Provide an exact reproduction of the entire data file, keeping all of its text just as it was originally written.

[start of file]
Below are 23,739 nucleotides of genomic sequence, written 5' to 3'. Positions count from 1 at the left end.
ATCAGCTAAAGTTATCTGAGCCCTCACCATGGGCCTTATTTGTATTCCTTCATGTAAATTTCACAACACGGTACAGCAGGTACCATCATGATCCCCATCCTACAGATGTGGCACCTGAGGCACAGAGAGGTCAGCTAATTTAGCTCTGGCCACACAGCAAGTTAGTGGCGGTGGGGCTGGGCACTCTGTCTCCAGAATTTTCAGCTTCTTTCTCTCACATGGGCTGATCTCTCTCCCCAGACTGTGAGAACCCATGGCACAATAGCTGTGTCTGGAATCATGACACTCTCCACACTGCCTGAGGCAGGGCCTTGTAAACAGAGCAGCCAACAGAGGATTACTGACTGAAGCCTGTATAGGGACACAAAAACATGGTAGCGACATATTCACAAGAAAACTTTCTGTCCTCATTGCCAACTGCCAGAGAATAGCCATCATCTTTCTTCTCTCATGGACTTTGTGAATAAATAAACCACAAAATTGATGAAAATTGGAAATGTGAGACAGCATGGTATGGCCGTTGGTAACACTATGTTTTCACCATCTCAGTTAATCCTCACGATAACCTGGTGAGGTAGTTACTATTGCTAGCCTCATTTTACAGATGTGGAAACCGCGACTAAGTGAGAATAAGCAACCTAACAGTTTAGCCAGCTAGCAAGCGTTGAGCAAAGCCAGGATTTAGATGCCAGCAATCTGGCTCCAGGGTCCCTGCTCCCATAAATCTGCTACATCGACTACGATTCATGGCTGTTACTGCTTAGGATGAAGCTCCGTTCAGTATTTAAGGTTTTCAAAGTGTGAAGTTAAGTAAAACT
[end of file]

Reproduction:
Below are 23,739 nucleotides of genomic sequence, written 5' to 3'. Positions count from 1 at the left end.
ATCAGCTAAAGTTATCTGAGCCCTCACCATGGGCCTTATTTGTATTCCTTCATGTAAATTTCACAACACGGTACAGCAGGTACCATCATGATCCCCATCCTACAGATGTGGCACCTGAGGCACAGAGAGGTCAGCTAATTTAGCTCTGGCCACACAGCAAGTTAGTGGCGGTGGGGCTGGGCACTCTGTCTCCAGAATTTTCAGCTTCTTTCTCTCACATGGGCTGATCTCTCTCCCCAGACTGTGAGAACCCATGGCACAATAGCTGTGTCTGGAATCATGACACTCTCCACACTGCCTGAGGCAGGGCCTTGTAAACAGAGCAGCCAACAGAGGATTACTGACTGAAGCCTGTATAGGGACACAAAAACATGGTAGCGACATATTCACAAGAAAACTTTCTGTCCTCATTGCCAACTGCCAGAGAATAGCCATCATCTTTCTTCTCTCATGGACTTTGTGAATAAATAAACCACAAAATTGATGAAAATTGGAAATGTGAGACAGCATGGTATGGCCGTTGGTAACACTATGTTTTCACCATCTCAGTTAATCCTCACGATAACCTGGTGAGGTAGTTACTATTGCTAGCCTCATTTTACAGATGTGGAAACCGCGACTAAGTGAGAATAAGCAACCTAACAGTTTAGCCAGCTAGCAAGCGTTGAGCAAAGCCAGGATTTAGATGCCAGCAATCTGGCTCCAGGGTCCCTGCTCCCATAAATCTGCTACATCGACTACGATTCATGGCTGTTACTGCTTAGGATGAAGCTCCGTTCAGTATTTAAGGTTTTCAAAGTGTGAAGTTAAGTAAAACT